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H5N1 News

Salmonella Bacteria Common in
Reptiles, Rodents, and Other Pets

Naturally occurring intestinal bacteria in iguanas, turtles, snakes, hamsters, mice, rats; even dogs and cats put young children at risk.

Most people associate the Salmonella bacterium with food poisoning.

As Americans bring more exotics like lizards and ferrets into their homes along with traditional "kids pets" like rats, turtles and hamsters; Salmonella typhimurium is quickly becoming recognized as a pet disease.

Fortunately, the spread of bacterial diseases can be prevented by using a reliable broad-spectrum disinfectant like Grapefruit Seed Extract or chlorine bleach. People don't have to catch Salmonella from pets just because they may be exposed.

First Outbreak of Salmonellosis
Ever Linked to Pet Hamsters, Mice and Rats

In May, 2005 the Centers for Disease Control alerted the media to a multi-state outbreak of Salmonella with over 2 dozen documented cases of illness and likely many more that went unreported.

As usual, many of the victims were children. Average age was 16 years old with roughly 30% being younger than 7. Several had to be hospitalized.

Thirteen patients picked up the bacteria from animals bought at retail pet stores: Seven from mice or rats bought to feed to pet snakes, two from hamsters and four from pet mice or rats.

The CDC has warned gerbils, rabbits, ferrets, and guinea pigs could also carry the germ.

Even more alarming, two cases became ill WITHOUT handling the animals directly. They apparently caught the disease from other people who were already infected.

Antibiotic-Resistant Bacteria

According to CBS News, the germ involved was "resistant to five drugs spanning several classes of antibiotics." While most adults recover after a few days of severe diarrhea, vomiting, and high fever, the increasing incidence of antibiotic-resistance signals a clear potential health danger.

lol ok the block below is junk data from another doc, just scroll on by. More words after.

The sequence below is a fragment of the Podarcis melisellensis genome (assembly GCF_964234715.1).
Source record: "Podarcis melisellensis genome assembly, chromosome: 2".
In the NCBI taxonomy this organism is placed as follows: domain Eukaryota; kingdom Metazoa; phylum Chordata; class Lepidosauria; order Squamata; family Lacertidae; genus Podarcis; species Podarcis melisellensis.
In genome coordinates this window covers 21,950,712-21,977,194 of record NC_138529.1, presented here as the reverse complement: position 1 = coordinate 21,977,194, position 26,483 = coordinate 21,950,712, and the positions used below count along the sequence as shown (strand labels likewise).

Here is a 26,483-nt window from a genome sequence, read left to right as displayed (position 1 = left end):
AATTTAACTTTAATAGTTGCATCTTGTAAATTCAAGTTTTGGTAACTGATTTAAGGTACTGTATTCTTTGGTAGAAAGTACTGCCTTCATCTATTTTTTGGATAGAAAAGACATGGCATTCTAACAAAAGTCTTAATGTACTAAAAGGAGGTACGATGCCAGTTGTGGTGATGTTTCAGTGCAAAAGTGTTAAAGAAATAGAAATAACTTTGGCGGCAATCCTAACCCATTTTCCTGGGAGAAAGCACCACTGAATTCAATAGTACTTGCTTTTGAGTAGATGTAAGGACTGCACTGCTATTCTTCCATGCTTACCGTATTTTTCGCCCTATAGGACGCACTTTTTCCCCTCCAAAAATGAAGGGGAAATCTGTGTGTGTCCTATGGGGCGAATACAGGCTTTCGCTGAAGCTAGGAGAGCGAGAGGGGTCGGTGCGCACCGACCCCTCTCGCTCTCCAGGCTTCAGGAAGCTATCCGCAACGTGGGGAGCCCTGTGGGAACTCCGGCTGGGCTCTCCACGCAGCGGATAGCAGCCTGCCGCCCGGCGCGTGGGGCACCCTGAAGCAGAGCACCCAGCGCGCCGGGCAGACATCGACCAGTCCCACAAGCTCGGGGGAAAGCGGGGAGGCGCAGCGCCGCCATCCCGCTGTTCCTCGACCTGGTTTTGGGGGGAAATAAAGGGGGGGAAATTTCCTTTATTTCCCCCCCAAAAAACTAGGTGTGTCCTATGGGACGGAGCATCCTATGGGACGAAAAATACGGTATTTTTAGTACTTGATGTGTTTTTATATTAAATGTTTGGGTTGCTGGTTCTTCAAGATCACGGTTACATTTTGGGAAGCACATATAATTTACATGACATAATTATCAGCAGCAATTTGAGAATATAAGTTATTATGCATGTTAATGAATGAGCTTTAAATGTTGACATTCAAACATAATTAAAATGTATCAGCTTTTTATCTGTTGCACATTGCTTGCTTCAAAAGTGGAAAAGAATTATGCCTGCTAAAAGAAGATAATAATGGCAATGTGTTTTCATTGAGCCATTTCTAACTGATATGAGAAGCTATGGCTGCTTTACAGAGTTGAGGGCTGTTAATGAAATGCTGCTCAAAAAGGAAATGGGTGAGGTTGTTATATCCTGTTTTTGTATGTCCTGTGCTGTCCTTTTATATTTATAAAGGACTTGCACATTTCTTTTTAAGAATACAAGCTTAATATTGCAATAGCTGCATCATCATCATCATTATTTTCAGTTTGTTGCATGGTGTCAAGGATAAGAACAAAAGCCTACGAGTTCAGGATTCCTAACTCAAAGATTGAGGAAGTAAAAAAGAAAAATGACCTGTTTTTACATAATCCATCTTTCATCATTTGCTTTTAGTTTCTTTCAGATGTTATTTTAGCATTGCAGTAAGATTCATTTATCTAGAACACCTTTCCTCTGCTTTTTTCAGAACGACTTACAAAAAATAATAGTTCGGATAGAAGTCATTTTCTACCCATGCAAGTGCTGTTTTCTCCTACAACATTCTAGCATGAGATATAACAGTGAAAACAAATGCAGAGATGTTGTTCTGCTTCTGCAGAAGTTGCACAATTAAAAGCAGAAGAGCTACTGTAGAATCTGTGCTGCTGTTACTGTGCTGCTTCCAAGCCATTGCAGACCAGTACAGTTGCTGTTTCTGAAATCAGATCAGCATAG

Samonella is closely related to species of E. coli. and Shigella. Salmonellosis is serious and potentially fatal, especially for infants, young children, the elderly, or anyone with a weakened immune system.

The current outbreak has been traced to wholesale pet "livestock" distributors in Georgia, Iowa, and Arkansas. So far there is no apparent link between these three businesses. The CDC has stressed the need for "heightened infection-control practices by pet stores and distributors, including routine sanitizing of animal transport containers and cages."

Kittens and Puppies Carry Bacterium, Too

"Salmonellosis is common in greyhound kennels. Morbidity can approach 100% in puppies and the mortality ranges to nearly 40%," according to Vaccine's Feb 22, 2002 issue.

Cats appear to be a bit more resistant to Salmonella, but the bacterium can infect kittens or any cat that is malnourished or under other physical stress. Birds are also known to fall victim to Salmonella and related bacterial strains.

Keep your animal and avian companions and their environment clean.

And - like Grandma told us all - WASH YOUR HANDS - after handling any pet OR their cages.

Cages, litter boxes, etc. should never be cleaned in the kitchen sink. Remember to use an effective broad-spectrum disinfectant to clean pet areas and pet accessories - especially if the animal or bird has been experiencing diarrhea.

Don't eat or smoke or touch your eyes until you wash up.

Protect the very young, the very old, the immune-compromised, and women during pregnancy from exposure whenever possible.

Young children and Alzheimers patients need to be closely supervised when handling pets.

As Dane Bernard, a microbiologist with the National Food Processors Association told Dog Fancy Magazine several years ago,

"You have to assume salmonella is everywhere."



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